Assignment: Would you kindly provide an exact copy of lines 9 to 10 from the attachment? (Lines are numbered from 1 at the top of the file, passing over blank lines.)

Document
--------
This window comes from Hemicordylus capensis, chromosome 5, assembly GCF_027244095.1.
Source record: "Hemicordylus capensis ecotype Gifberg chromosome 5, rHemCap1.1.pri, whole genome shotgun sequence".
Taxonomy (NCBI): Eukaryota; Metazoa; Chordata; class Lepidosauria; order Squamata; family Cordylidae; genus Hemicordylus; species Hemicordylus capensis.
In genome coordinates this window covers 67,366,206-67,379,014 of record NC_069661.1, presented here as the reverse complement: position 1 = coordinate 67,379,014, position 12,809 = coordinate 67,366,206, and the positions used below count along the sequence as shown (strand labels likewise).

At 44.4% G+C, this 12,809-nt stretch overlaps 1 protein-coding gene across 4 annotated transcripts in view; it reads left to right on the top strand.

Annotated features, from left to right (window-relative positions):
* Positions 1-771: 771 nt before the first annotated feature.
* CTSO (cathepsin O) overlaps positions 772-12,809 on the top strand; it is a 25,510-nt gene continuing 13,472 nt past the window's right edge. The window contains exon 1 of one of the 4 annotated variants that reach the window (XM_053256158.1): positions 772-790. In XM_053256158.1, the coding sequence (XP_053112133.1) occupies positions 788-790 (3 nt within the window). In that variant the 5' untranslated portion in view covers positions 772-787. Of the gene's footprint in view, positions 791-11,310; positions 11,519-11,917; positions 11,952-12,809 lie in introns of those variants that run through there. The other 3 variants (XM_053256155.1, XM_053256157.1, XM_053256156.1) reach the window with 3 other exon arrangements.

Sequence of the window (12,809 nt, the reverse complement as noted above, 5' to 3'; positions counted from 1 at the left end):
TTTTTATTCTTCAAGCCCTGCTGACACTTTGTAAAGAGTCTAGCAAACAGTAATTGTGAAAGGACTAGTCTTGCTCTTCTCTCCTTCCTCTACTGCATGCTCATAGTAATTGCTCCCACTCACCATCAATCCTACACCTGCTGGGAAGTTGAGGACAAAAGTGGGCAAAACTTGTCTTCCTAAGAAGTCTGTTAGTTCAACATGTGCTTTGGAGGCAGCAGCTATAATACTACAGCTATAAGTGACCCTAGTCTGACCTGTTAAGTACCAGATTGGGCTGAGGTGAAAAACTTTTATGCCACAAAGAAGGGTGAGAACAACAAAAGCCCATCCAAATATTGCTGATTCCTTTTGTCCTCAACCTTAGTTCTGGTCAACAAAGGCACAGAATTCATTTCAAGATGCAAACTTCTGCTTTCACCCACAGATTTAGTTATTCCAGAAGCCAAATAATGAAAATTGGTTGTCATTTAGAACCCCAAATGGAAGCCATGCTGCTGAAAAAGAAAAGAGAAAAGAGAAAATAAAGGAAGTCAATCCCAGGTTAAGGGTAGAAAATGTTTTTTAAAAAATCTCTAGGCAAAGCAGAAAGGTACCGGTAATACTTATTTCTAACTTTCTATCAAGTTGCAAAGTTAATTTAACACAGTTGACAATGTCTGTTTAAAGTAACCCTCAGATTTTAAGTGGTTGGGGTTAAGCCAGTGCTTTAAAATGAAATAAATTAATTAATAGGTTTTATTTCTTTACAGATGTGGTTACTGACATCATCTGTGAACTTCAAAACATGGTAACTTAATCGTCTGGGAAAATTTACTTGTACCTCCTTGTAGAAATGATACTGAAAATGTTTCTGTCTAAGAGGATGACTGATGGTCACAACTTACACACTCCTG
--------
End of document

Sequence of the window (12,809 nt, the reverse complement as noted above, 5' to 3'; positions counted from 1 at the left end):
TTTTTATTCTTCAAGCCCTGCTGACACTTTGTAAAGAGTCTAGCAAACAGTAATTGTGAAAGGACTAGTCTTGCTCTTCTCTCCTTCCTCTACTGCATGCTCATAGTAATTGCTCCCACTCACCATCAATCCTACACCTGCTGGGAAGTTGAGGACAAAAGTGGGCAAAACTTGTCTTCCTAAGAAGTCTGTTAGTTCAACATGTGCTTTGGAGGCAGCAGCTATAATACTACAGCTATAAGTGACCCTAGTCTGACCTGTTAAGTACCAGATTGGGCTGAGGTGAAAAACTTTTATGCCACAAAGAAGGGTGAGAACAACAAAAGCCCATCCAAATATTGCTGATTCCTTTTGTCCTCAACCTTAGTTCTGGTCAACAAAGGCACAGAATTCATTTCAAGATGCAAACTTCTGCTTTCACCCACAGATTTAGTTATTCCAGAAGCCAAATAATGAAAATTGGTTGTCATTTAGAACCCCAAATGGAAGCCATGCTGCTGAAAAAGAAAAGAGAAAAGAGAAAATAAAGGAAGTCAATCCCAGGTTAAGGGTAGAAAATGTTTTTTAAAAAATCTCTAGGCAAAGCAGAAAGGTACCGGTAATACTTATTTCTAACTTTCTATCAAGTTGCAAAGTTAATTTAACACAGTTGACAATGTCTGTTTAAAGTAACCCTCAGATTTTAAGTGGTTGGGGTTAAGCCAGTGCTTTAAAATGAAATAAATTAATTAATAGGTTTTATTTCTTTACAGATGTGGTTACTGACATCATCTGTGAACTTCAAAACATGGTAACTTAATCGTCTGGGAAAATTTACTTGTACCTCCTTGTAGAAATGATACTGAAAATGTTTCTGTCTAAGAGGATGACTGATGGTCACAACTTACACACTCCTG